Bad Journalistic Habits

James Fallows offers a list of habits in the world of journalism that impede the ability of reporters and news organizations to offer the socially beneficial coverage that they should be publishing. Although he lists 12 habits, they can really be grouped together as follows:

Looking Where the Light Is, Being versus Doing, Measure What Can Be Measured, and Prediction Rather Than Assessment all play well with the journalism as a profit-making venture by maximizing volume for minimal costs. The downside to this is that they all have the effect of serving up less substance for consumers so that they can make educated decisions about the situations they face.

In Over Our Heads, and Amortizing Investments lead toward the aggrandizement of the reporter over the events. As reporters gain name recognition and reputation they often turn to Empowerment by Attitude to compensate for the fact that their celebrity does not translate into any actual authority.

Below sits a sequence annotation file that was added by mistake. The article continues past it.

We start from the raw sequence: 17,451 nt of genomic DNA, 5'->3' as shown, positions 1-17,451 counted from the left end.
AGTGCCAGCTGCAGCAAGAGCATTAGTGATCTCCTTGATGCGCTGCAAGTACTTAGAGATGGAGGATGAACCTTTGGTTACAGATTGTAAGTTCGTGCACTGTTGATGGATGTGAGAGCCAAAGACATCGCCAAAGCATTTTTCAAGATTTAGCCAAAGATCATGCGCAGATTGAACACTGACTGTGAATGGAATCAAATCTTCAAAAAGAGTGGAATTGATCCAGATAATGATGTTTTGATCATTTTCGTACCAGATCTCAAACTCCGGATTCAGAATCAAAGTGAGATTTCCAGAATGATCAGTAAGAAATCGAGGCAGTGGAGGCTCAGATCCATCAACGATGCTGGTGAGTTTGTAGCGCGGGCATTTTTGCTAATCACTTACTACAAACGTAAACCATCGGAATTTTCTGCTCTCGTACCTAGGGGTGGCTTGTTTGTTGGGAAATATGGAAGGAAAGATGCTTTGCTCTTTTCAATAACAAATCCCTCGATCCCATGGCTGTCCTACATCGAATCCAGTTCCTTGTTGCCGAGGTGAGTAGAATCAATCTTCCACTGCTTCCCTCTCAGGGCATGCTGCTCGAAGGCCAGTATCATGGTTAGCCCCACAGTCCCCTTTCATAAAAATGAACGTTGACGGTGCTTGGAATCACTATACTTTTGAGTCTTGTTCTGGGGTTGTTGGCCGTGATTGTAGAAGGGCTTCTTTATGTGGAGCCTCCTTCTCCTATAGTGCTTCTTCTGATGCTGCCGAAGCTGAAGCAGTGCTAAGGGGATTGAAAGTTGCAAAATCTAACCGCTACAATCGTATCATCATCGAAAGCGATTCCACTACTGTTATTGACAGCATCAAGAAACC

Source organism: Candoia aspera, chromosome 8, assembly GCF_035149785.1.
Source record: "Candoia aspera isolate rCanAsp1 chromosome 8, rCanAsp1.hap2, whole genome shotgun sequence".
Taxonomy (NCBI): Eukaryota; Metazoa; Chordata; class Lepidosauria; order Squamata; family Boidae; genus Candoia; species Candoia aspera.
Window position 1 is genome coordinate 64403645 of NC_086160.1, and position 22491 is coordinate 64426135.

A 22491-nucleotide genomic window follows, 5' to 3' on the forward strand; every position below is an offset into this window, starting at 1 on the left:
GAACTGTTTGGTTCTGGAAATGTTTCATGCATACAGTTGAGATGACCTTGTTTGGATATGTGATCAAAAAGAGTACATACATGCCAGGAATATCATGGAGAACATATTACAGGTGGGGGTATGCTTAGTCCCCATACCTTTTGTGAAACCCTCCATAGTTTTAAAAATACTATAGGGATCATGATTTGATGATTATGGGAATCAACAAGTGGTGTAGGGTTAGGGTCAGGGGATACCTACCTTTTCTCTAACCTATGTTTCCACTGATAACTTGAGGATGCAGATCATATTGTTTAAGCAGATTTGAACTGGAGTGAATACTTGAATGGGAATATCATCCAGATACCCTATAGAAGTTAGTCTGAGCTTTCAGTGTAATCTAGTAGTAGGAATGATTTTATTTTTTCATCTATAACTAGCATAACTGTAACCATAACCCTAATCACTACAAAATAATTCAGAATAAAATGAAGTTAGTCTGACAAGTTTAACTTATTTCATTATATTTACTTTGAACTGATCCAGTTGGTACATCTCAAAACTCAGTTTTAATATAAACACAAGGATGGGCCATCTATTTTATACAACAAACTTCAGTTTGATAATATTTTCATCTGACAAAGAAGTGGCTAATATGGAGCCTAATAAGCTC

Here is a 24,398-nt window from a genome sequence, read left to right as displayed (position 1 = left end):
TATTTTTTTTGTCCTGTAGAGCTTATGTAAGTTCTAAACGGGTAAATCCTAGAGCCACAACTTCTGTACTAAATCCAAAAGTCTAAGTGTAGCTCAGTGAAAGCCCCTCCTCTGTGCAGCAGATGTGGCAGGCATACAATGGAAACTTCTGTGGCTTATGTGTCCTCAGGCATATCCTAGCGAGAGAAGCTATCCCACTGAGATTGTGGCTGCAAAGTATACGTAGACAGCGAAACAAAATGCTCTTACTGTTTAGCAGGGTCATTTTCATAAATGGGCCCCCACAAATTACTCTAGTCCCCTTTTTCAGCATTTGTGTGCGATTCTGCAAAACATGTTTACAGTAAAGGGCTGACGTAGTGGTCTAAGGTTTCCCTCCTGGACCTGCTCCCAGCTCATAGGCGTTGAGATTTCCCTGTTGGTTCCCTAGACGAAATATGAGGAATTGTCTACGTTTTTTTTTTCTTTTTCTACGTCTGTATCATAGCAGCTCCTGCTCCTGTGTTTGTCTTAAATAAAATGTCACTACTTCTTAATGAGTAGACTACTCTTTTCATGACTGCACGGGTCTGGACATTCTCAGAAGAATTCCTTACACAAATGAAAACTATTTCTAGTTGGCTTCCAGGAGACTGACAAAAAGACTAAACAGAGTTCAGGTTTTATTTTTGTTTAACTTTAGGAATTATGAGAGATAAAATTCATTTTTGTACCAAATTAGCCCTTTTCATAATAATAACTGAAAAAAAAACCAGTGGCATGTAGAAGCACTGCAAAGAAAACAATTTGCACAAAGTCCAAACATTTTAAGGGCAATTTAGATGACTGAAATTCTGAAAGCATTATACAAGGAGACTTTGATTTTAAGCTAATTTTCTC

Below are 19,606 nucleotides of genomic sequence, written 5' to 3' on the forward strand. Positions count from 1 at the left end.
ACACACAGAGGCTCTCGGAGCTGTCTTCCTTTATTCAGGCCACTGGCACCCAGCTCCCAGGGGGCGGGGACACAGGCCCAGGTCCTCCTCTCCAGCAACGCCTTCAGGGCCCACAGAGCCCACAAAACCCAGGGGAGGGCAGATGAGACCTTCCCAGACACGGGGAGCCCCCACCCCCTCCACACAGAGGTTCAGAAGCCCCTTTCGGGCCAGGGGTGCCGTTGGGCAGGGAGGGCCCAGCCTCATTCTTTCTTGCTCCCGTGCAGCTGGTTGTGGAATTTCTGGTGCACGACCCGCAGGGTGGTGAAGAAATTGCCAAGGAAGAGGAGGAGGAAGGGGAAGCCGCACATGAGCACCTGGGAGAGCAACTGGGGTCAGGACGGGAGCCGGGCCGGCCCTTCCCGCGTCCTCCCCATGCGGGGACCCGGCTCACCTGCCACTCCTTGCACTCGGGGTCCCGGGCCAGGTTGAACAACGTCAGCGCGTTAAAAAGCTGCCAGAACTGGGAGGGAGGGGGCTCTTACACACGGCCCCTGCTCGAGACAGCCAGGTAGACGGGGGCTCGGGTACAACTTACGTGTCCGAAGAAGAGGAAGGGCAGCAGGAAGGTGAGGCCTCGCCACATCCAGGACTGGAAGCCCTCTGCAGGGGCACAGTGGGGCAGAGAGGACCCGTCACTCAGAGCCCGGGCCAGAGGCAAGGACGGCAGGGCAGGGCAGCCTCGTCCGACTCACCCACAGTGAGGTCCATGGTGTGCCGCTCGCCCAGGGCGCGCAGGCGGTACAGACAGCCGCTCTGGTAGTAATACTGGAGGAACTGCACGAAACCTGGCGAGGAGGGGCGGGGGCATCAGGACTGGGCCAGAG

Playing the Game, None of it Really Matters, No Conflict, No News, “The Road to the Final Four”, and Flattening of Events all work in direct contradiction to the perspective that reporting should provide. Rather than helping people to understand what is most important and how various things relate to each other, news items are treated like a flavor of the month (or moment) as if no item in the news had any objective importance. This leads to a cynical and disengaged society. Disengagement fosters breakdown. In other words, not only is this not helpful, it is actually destructive of the fabric of society.